Slide rules HOME page INSTRUCTIONS A-to-Z

Reading the Scales

This page shows how to interpret the numbering on the scales of a slide rule as the uneven separation between the graduations means it is not straightforward.

The image below (left bigger than the screen to maintain the detail) shows typical scales from two different slide rules. In the lower image, the graduations between 1 and 2 are marked 1.1 to 1.9, in the upper image they are marked 1 to 9. Although at first the lower arrangement might seem more sensible, with a little practice either arrangement will become familiar. You might also find other variations, for example some rules mark the graduation for 2.5.

One concept a user needs to be familiar with is that of "significant figures". The number for p (the ratio of the circumference to the diameter of a circle) can be expressed as 3.141592654 to 10 significant figures; that is the number is given with 10 separate digits. If it was given as 3.14, it would be represented as having 3 significant figures. On a slide rule you can normally work to a precision of 3, and sometimes 4, significant figures.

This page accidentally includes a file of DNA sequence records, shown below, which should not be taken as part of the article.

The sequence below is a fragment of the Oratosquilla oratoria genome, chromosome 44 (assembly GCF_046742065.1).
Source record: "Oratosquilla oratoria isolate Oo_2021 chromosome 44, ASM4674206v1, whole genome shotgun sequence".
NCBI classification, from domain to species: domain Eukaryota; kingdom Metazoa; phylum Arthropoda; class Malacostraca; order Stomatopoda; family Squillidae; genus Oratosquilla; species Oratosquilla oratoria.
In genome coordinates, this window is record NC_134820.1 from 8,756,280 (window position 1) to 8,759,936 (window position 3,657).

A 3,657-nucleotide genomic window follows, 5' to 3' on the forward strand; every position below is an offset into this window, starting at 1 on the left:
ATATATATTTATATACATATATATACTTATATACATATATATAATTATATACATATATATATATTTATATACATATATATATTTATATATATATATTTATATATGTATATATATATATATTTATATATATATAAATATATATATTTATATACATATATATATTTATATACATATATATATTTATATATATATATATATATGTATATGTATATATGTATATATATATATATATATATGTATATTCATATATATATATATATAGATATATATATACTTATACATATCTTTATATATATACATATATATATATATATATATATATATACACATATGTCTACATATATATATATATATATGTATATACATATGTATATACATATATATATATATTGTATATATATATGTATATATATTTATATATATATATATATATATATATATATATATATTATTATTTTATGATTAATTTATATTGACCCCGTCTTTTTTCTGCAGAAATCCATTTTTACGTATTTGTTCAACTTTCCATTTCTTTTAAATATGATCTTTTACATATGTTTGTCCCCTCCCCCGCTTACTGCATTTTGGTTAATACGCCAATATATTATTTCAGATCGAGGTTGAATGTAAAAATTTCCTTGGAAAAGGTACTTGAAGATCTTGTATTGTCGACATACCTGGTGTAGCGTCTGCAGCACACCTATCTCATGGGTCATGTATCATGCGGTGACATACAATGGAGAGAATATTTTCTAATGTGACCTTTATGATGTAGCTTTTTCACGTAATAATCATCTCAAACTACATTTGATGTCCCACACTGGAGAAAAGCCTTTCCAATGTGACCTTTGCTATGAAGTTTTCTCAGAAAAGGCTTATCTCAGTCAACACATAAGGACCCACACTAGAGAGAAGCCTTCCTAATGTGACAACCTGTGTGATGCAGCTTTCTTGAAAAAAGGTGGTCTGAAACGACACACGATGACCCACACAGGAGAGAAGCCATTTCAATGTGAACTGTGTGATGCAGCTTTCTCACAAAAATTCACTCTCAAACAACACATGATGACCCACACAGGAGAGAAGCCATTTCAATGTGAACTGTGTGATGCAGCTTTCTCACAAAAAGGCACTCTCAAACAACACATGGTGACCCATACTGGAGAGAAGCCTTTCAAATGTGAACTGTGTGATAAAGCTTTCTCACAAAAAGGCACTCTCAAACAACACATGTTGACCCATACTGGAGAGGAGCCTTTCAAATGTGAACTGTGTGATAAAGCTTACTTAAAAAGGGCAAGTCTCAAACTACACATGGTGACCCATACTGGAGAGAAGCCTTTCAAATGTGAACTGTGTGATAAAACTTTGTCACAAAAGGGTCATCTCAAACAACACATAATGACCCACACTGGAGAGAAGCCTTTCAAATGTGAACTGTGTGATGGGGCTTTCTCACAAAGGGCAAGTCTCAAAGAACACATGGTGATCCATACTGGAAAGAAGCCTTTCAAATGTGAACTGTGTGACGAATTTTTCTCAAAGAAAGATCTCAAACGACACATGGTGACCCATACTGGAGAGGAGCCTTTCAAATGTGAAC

The lettering and lines in red show pairs of values on the two types of rule. The first number (1.142) shows that at the left hand end of a rule it is usually possible to estimate a value to a precision of a 4 significant figures. Though in this example  (where the red line is thicker than the marking) it would be difficult to decide whether the value was 1.142 or 1.141. As we move along the rule to the next number (2.05) we already see that three significant figures are all the we can read with accuracy. The next number is included to show a reading where the value corresponds to one of the marked graduations. Another difference between the rules is demonstrated by the number 4.36, which in the upper scale corresponds to a marked graduation but in the lower scale has to be estimated. As we move further to the right was see that the space between graduations becomes smaller and more and more care is needed in the estimation of the number.

It would be a good idea to look at all the figures in red and make sure the numbers and graduations make sense to you.

scale-read.gif (50713 bytes)

Now you should make a note of what you think is the value of each of the lines marked in green. The answers are given here. Do not worry too much if your estimate of the final figure is different by 1.

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